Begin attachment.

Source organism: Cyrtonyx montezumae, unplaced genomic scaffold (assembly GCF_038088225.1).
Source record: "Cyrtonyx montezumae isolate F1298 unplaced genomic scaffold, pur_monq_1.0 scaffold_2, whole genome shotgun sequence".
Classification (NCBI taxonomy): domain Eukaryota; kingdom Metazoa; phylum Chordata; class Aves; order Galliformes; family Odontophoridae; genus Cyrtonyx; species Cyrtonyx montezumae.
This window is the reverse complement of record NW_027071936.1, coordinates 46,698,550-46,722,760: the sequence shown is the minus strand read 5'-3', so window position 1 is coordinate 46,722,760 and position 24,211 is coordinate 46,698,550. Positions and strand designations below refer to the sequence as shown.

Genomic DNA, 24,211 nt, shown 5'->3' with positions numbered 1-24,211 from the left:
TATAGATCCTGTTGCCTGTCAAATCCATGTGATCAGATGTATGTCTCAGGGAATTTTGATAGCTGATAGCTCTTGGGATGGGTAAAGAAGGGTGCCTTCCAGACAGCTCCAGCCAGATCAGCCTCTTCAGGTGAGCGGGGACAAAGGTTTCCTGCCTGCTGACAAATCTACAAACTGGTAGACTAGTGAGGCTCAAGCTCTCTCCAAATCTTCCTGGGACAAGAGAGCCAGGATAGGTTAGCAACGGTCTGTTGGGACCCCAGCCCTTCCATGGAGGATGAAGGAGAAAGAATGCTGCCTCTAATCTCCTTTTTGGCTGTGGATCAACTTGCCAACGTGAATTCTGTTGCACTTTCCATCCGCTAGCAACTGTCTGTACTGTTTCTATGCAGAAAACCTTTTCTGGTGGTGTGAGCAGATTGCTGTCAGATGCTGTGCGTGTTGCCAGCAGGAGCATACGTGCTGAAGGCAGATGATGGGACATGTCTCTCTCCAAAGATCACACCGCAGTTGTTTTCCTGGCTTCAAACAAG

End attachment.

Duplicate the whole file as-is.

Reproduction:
Source organism: Cyrtonyx montezumae, unplaced genomic scaffold (assembly GCF_038088225.1).
Source record: "Cyrtonyx montezumae isolate F1298 unplaced genomic scaffold, pur_monq_1.0 scaffold_2, whole genome shotgun sequence".
Classification (NCBI taxonomy): domain Eukaryota; kingdom Metazoa; phylum Chordata; class Aves; order Galliformes; family Odontophoridae; genus Cyrtonyx; species Cyrtonyx montezumae.
This window is the reverse complement of record NW_027071936.1, coordinates 46,698,550-46,722,760: the sequence shown is the minus strand read 5'-3', so window position 1 is coordinate 46,722,760 and position 24,211 is coordinate 46,698,550. Positions and strand designations below refer to the sequence as shown.

Genomic DNA, 24,211 nt, shown 5'->3' with positions numbered 1-24,211 from the left:
TATAGATCCTGTTGCCTGTCAAATCCATGTGATCAGATGTATGTCTCAGGGAATTTTGATAGCTGATAGCTCTTGGGATGGGTAAAGAAGGGTGCCTTCCAGACAGCTCCAGCCAGATCAGCCTCTTCAGGTGAGCGGGGACAAAGGTTTCCTGCCTGCTGACAAATCTACAAACTGGTAGACTAGTGAGGCTCAAGCTCTCTCCAAATCTTCCTGGGACAAGAGAGCCAGGATAGGTTAGCAACGGTCTGTTGGGACCCCAGCCCTTCCATGGAGGATGAAGGAGAAAGAATGCTGCCTCTAATCTCCTTTTTGGCTGTGGATCAACTTGCCAACGTGAATTCTGTTGCACTTTCCATCCGCTAGCAACTGTCTGTACTGTTTCTATGCAGAAAACCTTTTCTGGTGGTGTGAGCAGATTGCTGTCAGATGCTGTGCGTGTTGCCAGCAGGAGCATACGTGCTGAAGGCAGATGATGGGACATGTCTCTCTCCAAAGATCACACCGCAGTTGTTTTCCTGGCTTCAAACAAG